I can only hope that when this passes, people will be more compassionate and cautious about risking the lives of others. I can hope that people will stay home when they are sick and consider the risks that they are taking that involve another’s life. I can hope that our government will now consider that sick paid leave is important, as well as universal healthcare. I can only hope that one day the rich and the poor can be equally able to fight for their lives in the same hospital. I can only hope.

After every storm, the rain eventually stops pouring and the sun slowly comes out to shine. It is then when we take a deep breath and exhale the weight of the world. When we fall, we shouldn’t just get back up but we should learn what caused us to fall in the first place. We should learn how to be stronger, more experienced, and wiser, all while helping our community. Disasters, failures, mistakes, trauma, and unhinging should all evoke growth. As this historical time is abruptly shattered, let us write the future in a way that can change the world, and put the pieces back together stronger than before. Let this be the moment that shifts us toward an improved direction.

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  • Severe Acute Respiratory Syndrome Coronavirus 2 (SARS-CoV-2) is the name of the virus that causes the disease COVID-19. According to the World Health Organization, viruses are named separately from the disease that the  virus causes (think HIV and AIDS).
  • NIH, or National  Institutes of Health, announced March 17th, 2020 that SARS-CoV-2 is stable on surfaces for hours.
  • According to the CDC, the Spanish Flu pandemic infected 1/3rd of the world’s population (500 million people), causing 50 million deaths in 1918-1919. Approximately 1 million people worldwide died in 1957 from H2N2 and in 1968 from H3N2. The 2009 swine flu (H1N1) caused 12,469 US deaths and 575,400 worldwide. Source:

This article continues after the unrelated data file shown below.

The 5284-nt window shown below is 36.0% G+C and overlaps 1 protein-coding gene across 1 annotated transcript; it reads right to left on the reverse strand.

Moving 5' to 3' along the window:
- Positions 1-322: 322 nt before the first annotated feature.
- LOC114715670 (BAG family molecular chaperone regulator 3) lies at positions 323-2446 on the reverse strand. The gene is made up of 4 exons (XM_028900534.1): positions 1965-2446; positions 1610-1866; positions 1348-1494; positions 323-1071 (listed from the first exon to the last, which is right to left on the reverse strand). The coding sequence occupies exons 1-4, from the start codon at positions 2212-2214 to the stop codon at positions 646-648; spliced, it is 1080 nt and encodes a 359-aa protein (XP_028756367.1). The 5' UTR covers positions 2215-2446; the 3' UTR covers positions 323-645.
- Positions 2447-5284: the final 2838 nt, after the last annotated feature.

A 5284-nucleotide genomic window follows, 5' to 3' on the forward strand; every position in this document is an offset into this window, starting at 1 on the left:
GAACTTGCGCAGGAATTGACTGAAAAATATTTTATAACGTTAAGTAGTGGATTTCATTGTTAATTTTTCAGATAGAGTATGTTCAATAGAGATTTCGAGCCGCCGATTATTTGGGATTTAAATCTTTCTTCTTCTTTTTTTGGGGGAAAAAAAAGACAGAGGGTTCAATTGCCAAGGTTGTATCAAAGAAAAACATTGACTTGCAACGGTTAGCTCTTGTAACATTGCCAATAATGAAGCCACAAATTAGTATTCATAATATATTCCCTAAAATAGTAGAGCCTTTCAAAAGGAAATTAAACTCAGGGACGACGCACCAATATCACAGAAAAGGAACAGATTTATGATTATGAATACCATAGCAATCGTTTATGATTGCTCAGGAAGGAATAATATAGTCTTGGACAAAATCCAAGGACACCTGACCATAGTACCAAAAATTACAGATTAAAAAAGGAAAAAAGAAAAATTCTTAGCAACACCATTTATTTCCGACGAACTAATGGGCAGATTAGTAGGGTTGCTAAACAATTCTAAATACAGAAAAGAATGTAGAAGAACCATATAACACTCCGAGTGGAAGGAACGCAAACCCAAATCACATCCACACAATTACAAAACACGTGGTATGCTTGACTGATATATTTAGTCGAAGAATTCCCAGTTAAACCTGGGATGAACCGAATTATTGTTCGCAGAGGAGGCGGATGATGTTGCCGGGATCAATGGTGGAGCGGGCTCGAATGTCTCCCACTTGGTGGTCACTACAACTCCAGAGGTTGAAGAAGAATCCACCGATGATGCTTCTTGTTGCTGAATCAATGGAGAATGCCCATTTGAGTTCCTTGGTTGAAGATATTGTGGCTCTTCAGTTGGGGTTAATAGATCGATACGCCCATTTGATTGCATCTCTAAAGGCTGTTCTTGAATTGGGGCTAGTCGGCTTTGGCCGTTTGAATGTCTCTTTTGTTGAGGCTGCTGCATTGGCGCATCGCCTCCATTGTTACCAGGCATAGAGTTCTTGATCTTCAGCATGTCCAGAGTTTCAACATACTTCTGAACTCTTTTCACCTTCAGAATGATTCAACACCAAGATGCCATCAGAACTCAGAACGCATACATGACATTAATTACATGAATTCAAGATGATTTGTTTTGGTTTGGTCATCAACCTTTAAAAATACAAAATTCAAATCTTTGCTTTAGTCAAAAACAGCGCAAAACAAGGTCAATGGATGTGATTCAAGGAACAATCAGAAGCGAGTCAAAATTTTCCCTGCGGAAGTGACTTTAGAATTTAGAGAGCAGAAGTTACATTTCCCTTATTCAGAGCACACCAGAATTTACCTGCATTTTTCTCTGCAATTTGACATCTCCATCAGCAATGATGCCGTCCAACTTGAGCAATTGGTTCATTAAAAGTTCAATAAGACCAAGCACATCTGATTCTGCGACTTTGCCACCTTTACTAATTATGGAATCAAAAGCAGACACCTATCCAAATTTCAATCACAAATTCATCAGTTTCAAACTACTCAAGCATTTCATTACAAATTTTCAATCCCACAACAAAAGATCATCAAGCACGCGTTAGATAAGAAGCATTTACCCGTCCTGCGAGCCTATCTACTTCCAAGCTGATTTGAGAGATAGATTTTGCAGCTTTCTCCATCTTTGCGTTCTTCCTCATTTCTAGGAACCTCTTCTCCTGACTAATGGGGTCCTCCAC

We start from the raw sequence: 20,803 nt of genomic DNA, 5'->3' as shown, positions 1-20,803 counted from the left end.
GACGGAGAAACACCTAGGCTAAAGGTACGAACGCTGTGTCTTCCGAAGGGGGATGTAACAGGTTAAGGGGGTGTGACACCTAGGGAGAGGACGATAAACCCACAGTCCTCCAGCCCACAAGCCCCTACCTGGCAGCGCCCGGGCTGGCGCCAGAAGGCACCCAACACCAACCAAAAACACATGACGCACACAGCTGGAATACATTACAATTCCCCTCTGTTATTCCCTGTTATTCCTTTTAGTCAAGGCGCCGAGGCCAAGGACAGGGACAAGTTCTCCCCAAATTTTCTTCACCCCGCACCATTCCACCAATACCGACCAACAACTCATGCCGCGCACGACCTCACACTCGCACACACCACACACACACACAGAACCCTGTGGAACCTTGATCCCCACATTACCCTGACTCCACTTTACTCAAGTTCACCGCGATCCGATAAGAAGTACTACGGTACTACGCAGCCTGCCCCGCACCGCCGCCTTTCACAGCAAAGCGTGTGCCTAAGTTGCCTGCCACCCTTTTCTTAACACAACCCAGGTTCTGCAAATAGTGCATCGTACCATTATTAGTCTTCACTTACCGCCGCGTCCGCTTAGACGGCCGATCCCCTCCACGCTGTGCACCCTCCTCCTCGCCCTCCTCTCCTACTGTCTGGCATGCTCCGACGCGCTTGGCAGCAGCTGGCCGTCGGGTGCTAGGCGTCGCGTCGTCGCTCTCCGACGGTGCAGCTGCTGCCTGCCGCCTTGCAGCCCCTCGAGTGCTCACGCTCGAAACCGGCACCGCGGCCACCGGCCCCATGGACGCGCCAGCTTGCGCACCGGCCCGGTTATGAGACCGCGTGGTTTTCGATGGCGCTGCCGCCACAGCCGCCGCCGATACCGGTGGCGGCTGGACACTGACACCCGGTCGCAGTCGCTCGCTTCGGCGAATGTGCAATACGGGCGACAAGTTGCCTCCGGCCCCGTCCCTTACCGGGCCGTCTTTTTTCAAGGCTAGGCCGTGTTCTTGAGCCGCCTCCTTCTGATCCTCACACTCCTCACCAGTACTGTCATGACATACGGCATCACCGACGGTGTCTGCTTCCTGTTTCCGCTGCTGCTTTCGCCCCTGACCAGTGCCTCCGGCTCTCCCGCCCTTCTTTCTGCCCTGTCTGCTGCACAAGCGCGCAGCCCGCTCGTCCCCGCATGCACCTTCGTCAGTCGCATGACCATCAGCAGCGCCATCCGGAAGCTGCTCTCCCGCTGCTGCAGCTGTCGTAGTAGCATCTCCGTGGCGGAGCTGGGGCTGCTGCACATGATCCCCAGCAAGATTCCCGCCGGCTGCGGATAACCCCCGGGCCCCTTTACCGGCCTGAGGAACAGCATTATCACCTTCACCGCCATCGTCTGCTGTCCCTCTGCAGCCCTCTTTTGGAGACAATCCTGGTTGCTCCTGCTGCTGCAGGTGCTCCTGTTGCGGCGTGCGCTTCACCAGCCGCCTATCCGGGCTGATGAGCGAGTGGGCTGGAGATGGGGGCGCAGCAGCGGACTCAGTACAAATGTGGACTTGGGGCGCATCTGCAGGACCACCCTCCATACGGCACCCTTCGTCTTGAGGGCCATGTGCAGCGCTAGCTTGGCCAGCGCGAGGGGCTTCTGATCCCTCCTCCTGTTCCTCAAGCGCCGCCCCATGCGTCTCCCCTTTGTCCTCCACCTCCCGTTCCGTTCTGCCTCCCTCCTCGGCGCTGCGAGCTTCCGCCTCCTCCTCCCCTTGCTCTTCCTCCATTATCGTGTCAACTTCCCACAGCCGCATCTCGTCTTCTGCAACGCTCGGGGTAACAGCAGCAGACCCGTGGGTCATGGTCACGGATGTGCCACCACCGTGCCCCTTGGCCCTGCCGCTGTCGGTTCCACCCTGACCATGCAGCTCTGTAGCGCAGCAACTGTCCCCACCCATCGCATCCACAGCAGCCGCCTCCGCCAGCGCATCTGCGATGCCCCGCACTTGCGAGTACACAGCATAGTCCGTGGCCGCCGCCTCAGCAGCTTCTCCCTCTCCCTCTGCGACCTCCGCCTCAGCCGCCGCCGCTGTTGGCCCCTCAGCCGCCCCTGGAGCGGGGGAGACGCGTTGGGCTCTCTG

• You can view updated stats of COVID19 here.
Health, Unveiling Invisible Illnesses

Coronavirus Hype or Not?

It must be lovely to be a healthy individual during a health epidemic such as the Coronavirus COVID-19. Those in general populations may be at a lower immediate health  risk; however, those in larger populations with international locations, such as airports, may have an elevated risk. Elevated risks also include those who are in the healthcare industry and those who have family or friends that have recently traveled. The Coronavirus is an infectious respiratory illness that has symptoms similar to the flu, yet it is a different virus.

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Yes, the flu does have a significant amount of cases and deaths in comparison to the Coronavirus, though numbers are dramatically increasing. Many healthy people will exclaim that they “don’t buy into the hype.” Media can create hype to increase website traffic and viewers. Hand sanitizer and protection masks are sold out everywhere online.  People become scared and start to panic. The smartest thing you can do is always just be a little prepared in general, epidemic or not. Make sure your medications, water, nonperishable foods, and other amenities are stocked to avoid contact in high traffic locations. Unfortunately, when you go out to eat at a restaurant or retail location, most employees are not able to call out sick if they are short staffed. Decreasing your chance of  exposure is one thing, but if you are sick, please avoid exposing others.